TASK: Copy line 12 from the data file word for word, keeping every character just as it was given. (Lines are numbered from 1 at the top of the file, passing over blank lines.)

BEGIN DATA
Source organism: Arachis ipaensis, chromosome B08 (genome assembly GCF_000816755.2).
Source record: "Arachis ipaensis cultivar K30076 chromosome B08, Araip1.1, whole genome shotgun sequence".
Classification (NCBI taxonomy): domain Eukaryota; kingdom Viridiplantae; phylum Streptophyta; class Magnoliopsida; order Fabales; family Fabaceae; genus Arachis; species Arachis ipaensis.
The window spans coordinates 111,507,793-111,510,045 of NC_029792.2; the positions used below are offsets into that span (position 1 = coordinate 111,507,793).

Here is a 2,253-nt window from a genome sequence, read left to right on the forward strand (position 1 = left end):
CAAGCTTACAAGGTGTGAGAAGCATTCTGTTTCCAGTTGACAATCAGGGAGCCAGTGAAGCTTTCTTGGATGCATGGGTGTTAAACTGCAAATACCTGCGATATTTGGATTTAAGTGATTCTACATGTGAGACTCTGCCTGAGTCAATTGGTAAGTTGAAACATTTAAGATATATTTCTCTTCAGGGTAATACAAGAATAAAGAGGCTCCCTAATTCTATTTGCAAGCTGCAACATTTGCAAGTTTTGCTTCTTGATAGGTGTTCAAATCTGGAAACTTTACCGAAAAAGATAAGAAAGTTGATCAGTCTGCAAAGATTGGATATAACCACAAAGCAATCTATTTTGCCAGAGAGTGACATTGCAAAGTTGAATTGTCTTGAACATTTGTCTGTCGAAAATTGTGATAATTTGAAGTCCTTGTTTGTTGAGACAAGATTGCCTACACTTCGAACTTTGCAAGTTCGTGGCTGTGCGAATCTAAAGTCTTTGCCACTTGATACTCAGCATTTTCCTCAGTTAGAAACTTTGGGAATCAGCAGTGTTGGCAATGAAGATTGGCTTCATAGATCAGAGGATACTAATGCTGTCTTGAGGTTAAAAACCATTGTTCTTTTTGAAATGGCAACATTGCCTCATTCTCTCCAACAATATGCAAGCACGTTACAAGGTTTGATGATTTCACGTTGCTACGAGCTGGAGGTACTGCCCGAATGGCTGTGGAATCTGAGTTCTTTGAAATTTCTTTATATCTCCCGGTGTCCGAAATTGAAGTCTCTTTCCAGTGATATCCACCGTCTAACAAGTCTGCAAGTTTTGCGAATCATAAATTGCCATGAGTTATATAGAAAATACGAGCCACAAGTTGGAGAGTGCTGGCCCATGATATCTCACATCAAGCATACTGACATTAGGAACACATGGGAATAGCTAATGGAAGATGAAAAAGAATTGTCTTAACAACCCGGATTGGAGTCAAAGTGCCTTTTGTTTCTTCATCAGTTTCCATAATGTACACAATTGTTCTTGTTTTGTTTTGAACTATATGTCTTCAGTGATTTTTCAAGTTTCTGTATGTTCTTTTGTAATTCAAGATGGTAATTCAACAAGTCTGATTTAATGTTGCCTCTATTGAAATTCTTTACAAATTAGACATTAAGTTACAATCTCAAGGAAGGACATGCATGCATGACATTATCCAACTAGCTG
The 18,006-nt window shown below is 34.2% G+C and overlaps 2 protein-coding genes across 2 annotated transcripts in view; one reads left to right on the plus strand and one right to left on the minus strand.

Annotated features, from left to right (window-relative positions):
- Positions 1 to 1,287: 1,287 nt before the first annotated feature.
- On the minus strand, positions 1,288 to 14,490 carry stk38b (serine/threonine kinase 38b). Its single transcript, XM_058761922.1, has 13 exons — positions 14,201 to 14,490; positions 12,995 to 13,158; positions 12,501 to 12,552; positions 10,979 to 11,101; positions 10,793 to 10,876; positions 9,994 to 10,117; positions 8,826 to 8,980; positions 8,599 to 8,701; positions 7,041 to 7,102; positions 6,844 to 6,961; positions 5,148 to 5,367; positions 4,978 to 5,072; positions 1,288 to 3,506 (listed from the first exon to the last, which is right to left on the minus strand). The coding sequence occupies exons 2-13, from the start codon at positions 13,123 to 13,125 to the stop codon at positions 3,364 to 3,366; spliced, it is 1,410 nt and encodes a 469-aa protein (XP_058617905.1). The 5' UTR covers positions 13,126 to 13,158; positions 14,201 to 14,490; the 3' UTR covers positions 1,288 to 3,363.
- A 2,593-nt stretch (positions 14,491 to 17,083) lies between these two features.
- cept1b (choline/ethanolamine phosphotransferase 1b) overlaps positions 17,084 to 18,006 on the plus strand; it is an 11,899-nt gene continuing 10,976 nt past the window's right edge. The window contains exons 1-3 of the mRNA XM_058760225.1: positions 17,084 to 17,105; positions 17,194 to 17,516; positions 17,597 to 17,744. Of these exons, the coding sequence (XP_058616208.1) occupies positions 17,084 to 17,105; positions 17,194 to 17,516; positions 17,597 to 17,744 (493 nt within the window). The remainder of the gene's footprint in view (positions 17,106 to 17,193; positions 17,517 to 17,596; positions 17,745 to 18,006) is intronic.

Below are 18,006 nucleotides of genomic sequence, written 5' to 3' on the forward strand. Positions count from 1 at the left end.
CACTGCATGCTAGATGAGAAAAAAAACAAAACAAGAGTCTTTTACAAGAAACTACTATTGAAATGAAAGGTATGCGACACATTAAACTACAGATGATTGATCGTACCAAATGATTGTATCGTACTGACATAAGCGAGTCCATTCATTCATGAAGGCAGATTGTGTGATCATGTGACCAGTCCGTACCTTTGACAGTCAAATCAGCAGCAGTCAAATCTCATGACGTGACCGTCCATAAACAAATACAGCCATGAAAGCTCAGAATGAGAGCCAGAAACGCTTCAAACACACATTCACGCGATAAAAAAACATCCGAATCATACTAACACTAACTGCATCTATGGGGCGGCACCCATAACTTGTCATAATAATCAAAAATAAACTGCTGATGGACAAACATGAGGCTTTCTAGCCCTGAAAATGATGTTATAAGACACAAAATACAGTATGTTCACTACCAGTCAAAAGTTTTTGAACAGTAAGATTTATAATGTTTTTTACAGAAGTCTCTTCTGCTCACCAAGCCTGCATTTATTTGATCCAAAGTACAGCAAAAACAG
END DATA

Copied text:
- cept1b (choline/ethanolamine phosphotransferase 1b) overlaps positions 17,084 to 18,006 on the plus strand; it is an 11,899-nt gene continuing 10,976 nt past the window's right edge. The window contains exons 1-3 of the mRNA XM_058760225.1: positions 17,084 to 17,105; positions 17,194 to 17,516; positions 17,597 to 17,744. Of these exons, the coding sequence (XP_058616208.1) occupies positions 17,084 to 17,105; positions 17,194 to 17,516; positions 17,597 to 17,744 (493 nt within the window). The remainder of the gene's footprint in view (positions 17,106 to 17,193; positions 17,517 to 17,596; positions 17,745 to 18,006) is intronic.